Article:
There was in the days of Herod, the king of Judea, a certain priest named Zacharias, of the division of Abijah. His wife was of the daughters of Aaron, and her name was Elizabeth. And they were both righteous before God, walking in all the commandments and ordinances of the Lord blameless. But they had no child, because Elizabeth was barren, and they were both well advanced in years. – Luke 1:5-7
When I read about Zacharias and Elizabeth in Luke 1, I’m mindful that it had been 400 years since the Lord had last spoke to Israel. 400 years of silence. Think about it. Have you ever experienced a time of silence in a relationship? It’s hard, isn’t it? Nowhere more so than when that silence involves God.
For Zacharias and Elizabeth there were untold years of silence when God did not answer their prayer, yet they remained faithful. God tells us that they were upright and blameless in His sight. They went about their daily lives faithfully serving the Lord and obeying all His commandments and regulations.
Even though the Lord was silent, they didn’t use that as an excuse to go off and live according to their own will or take things into their own hands. They didn’t become slack or lazy in doing what God had commanded. Their obedience and faithful service was not contingent on God blessing them or answering their prayers for a child.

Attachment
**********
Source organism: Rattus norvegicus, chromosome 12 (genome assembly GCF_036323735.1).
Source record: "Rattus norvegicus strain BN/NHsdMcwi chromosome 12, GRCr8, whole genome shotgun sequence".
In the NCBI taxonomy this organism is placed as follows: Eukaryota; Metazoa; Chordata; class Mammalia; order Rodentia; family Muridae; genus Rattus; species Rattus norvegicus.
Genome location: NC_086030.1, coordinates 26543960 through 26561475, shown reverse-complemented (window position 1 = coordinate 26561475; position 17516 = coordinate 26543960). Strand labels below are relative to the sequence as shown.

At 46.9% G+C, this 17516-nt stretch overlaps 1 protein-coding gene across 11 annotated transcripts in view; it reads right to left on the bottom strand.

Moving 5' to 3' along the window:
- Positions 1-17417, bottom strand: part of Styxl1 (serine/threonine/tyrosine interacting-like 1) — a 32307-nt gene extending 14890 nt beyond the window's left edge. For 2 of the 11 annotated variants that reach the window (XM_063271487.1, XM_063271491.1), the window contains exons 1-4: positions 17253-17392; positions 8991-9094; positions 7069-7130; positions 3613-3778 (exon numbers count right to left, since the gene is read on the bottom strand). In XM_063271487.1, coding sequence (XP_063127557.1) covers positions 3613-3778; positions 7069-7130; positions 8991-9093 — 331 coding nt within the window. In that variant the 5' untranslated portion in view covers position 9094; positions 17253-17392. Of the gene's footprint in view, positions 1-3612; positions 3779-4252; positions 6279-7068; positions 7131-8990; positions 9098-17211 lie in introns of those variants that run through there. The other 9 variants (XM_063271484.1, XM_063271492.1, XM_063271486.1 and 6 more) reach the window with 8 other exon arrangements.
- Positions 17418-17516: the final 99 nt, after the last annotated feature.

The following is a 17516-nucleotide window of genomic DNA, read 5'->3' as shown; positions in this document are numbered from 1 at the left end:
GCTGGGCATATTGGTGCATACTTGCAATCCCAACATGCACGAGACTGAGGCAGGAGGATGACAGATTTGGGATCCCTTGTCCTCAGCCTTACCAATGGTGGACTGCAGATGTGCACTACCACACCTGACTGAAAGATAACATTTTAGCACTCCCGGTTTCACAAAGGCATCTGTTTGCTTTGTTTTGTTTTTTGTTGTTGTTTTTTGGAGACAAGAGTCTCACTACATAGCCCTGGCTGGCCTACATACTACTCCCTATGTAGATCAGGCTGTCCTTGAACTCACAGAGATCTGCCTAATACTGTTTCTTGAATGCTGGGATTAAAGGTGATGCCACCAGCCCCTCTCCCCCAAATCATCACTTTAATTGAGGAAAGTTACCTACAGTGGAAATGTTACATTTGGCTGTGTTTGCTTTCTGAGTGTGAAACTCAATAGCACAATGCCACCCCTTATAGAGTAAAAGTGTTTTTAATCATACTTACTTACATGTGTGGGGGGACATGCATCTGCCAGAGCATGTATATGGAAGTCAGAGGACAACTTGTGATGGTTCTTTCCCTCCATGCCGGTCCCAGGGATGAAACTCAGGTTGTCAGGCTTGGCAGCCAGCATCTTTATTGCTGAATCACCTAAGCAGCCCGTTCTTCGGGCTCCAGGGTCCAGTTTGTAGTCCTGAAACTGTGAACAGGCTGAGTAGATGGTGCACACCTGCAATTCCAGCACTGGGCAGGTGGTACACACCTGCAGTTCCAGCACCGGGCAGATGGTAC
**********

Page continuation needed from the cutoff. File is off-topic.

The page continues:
In their culture, a couple that remained childless would likely bring judgmental speculation by others. Speculation that perhaps God had not given them a child because of hidden sin in their life. I think that Zacharias and Elizabeth’s commitment to walk upright and blameless before the Lord brought a measure of peace. Peace with God…a peace that passes all understanding. Peace that remained, no matter what others thought.
Instead of focusing on what they didn’t have, instead of listening to what others said about them, Zacharias and Elizabeth, kept their focus on God. They trusted that God was good…that He is exactly who He revealed Himself to be in His word. They believed that God was worthy of worship, praise and adoration because of who He is, not because of how He answered their prayers. Nor was it based on what He did for them.
I’m challenged by the faithful obedience of Zacharias and Elizabeth. Do I remain faithful and obedient to do what God commands even when He is silent? Am I willing to serve Him, bless Him and praise Him when God, by His perfect will and plan, chooses to withhold something that have I prayed for? Do I continue to pray, watch and wait expectantly for what God will do?